In those days before PCs were common and Google was a verb, I took notes, wrote down questions, and went to the bookmobile to learn that the tiny brown spider that awkwardly approached my black widow wasn't just a meal, but was her mate plucking the lines of her web like a harp to announce his intentions, that the marble-size silk ball she turned and tended was her egg sac. I watched spiderlings hatch one by one by one by one and sail off in the breeze on strands of silk like kite tails that delivered hundreds of young to new homes.

I had reconnected to my vacant lot, responding to nature with the awe and wonder of a child. Only now my vacant lot was 60 acres and I didn't have to grow up.

But I did feel the need to capture these experiences in a tangible way after I'd all but lost them for those many years. I also wanted to share my findings and excitement with children who don't have the advantage of exploring undeveloped places. "A Dangerous Lady," about the black widow spider, was my first article. It appeared in Cricket magazine. I continued to write.

Poetry crept into my writing along with the rhythms and sensuousness of the seasons. I watched extravaganzas of horizontal lightning on onyx nights, accepted the extremes of drought and floods, and attended to the details of a land many call barren. I started to read poetry and took classes. I began writing with much more awareness of my writing tools.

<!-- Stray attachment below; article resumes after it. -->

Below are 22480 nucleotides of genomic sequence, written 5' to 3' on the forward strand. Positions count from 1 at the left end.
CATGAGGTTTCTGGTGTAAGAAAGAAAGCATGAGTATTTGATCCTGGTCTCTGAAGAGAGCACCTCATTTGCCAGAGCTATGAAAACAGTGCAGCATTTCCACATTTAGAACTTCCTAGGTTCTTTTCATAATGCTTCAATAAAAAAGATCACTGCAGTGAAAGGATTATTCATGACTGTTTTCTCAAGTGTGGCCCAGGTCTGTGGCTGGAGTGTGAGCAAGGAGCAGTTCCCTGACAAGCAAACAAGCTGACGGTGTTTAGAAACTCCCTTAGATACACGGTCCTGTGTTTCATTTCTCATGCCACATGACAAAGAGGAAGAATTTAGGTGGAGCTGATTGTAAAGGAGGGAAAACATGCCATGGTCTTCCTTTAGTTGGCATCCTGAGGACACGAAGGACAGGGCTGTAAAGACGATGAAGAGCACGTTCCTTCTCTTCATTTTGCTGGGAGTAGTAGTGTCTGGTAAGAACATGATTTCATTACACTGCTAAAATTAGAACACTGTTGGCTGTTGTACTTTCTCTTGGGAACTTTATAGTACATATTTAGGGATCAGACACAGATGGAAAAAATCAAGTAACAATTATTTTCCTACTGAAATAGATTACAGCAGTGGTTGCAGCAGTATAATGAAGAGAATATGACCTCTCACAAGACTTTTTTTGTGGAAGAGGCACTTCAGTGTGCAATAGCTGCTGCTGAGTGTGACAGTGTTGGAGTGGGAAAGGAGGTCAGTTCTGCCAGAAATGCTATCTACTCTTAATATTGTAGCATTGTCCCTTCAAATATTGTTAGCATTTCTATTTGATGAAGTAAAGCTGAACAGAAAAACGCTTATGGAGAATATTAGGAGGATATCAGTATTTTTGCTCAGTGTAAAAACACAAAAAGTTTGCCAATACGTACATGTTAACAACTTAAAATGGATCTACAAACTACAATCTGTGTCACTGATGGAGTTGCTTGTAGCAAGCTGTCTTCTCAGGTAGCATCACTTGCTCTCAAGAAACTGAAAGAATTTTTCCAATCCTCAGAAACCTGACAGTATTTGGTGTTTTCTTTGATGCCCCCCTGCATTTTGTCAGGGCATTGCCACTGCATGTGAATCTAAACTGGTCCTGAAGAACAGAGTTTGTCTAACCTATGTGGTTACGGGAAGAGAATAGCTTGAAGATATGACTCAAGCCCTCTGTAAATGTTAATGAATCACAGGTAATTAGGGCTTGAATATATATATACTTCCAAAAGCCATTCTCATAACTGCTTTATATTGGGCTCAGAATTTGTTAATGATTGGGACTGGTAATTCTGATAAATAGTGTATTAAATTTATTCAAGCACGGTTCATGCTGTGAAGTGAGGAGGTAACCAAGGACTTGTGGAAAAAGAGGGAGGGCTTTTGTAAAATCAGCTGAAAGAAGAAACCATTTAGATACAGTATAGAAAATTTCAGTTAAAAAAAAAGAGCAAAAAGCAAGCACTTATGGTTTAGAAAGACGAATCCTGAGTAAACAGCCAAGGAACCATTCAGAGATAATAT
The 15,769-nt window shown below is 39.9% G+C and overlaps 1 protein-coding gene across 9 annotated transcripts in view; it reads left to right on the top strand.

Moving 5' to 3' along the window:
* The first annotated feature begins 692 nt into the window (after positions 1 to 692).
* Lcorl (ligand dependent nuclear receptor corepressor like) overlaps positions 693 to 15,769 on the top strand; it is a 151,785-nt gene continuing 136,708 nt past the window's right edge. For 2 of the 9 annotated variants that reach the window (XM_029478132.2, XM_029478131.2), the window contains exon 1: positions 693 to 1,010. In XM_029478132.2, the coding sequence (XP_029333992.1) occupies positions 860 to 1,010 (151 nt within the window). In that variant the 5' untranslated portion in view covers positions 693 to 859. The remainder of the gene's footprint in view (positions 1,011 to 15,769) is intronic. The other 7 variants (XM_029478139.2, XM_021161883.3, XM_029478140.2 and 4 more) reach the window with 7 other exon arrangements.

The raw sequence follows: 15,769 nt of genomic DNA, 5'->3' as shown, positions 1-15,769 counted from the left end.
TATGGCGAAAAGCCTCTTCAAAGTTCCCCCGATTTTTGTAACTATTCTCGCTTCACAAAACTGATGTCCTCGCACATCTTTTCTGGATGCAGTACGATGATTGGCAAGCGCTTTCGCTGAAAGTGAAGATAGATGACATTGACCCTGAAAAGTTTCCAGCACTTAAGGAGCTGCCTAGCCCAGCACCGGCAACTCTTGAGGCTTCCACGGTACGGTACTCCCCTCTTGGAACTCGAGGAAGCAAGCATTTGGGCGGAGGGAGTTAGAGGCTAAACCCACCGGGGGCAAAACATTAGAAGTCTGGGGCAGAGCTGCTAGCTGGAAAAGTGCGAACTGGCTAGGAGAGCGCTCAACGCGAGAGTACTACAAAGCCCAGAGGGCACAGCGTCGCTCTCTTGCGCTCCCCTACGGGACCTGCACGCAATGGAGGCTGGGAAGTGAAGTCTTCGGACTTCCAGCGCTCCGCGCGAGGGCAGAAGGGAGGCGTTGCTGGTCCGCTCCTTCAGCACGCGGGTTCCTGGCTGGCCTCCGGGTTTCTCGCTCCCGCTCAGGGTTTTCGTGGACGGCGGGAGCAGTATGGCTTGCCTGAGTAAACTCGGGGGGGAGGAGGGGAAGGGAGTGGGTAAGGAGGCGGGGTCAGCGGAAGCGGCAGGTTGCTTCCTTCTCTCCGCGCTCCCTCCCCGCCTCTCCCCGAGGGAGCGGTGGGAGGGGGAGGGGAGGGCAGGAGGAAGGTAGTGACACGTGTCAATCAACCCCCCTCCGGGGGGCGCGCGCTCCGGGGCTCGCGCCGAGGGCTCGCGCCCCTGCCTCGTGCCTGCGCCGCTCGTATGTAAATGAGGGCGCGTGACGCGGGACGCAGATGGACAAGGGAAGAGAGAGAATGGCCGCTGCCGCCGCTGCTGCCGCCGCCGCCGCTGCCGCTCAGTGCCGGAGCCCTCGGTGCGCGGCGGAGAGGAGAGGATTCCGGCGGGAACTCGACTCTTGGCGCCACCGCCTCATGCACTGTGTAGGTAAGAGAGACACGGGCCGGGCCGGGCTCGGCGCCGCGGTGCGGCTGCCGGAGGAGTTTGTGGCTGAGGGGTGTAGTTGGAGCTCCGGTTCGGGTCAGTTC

In addition to sounds, pattern, repetition, rhythm, and rhyme, I consider point of view, shape, and poetic form. I try to listen for what a poem needs. Capturing emotional truth often means not always or in all ways telling exactly what happened. In the following excerpt I chose first person to enhance the poignancy of 

*THE WATCH MAN   The way I know it's my birthday is when Mom tells me to stay home from school to wait for him. . . . I take the small box he pushes into my hand. Open it he commands. It's a watch. It's always a watch. Thanks I say. You're thirteen now, he notes. Be good. Be good startles me. It's the most interest he's ever expressed in what I do. It's the last time I see my dad.

Rather than using a strict traditional form or even free verse, I felt the prose poem format suited the emotional bleakness in "The Watch Man."

I no longer separate poetry from nature. Even the worst disasters call me to dip into the well of poetic choices for adequate expression. So did gross aspects of eating and being eaten seek to become 29 children's poems about the food chain in What's for Dinner? Quirky, Squirmy Poems  from the Animal World. A dose of humor helps make distasteful facts more palatable.

When I hear children or adults giggle or say, "I didn't know that," I know I've succeeded in communicating my fascination with nature's facts and idiosyncrasies.

As a children's writer, there's a special satisfaction when my words are paired with complementary art such as David Clark's illustrations for the cover and poems in this book:


For me, a silver-haired eight year old, what it means to be a poet is to be childlike, in the sense of seeing with unbiased eyes and heart, and to write honestly in the best language possible for the subject and for my audience. 


Posted by Katherine B. Hauth, author of What's for Dinner? Quirky, Squirmy Poems from the Animal World. All poems in this post are written by Katherine. Poems marked with an asterisk (*) are from the six-poet anthology, 66 Poems from the Route.